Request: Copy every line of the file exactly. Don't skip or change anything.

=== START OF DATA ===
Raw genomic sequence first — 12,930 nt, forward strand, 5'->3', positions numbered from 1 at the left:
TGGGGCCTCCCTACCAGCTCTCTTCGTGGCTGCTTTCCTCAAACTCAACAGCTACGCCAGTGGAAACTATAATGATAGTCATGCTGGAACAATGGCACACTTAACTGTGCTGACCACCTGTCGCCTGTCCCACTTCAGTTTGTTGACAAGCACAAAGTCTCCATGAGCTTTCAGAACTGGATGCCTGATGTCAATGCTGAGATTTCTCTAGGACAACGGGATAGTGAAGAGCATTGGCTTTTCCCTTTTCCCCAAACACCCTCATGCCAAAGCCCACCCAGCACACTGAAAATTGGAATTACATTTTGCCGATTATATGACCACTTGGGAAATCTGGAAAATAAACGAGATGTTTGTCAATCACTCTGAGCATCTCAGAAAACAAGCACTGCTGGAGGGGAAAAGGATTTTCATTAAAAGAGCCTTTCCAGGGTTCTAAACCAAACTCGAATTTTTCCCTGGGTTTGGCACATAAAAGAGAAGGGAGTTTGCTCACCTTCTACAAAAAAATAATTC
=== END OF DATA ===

Raw genomic sequence first — 12,930 nt, forward strand, 5'->3', positions numbered from 1 at the left:
TGGGGCCTCCCTACCAGCTCTCTTCGTGGCTGCTTTCCTCAAACTCAACAGCTACGCCAGTGGAAACTATAATGATAGTCATGCTGGAACAATGGCACACTTAACTGTGCTGACCACCTGTCGCCTGTCCCACTTCAGTTTGTTGACAAGCACAAAGTCTCCATGAGCTTTCAGAACTGGATGCCTGATGTCAATGCTGAGATTTCTCTAGGACAACGGGATAGTGAAGAGCATTGGCTTTTCCCTTTTCCCCAAACACCCTCATGCCAAAGCCCACCCAGCACACTGAAAATTGGAATTACATTTTGCCGATTATATGACCACTTGGGAAATCTGGAAAATAAACGAGATGTTTGTCAATCACTCTGAGCATCTCAGAAAACAAGCACTGCTGGAGGGGAAAAGGATTTTCATTAAAAGAGCCTTTCCAGGGTTCTAAACCAAACTCGAATTTTTCCCTGGGTTTGGCACATAAAAGAGAAGGGAGTTTGCTCACCTTCTACAAAAAAATAATTC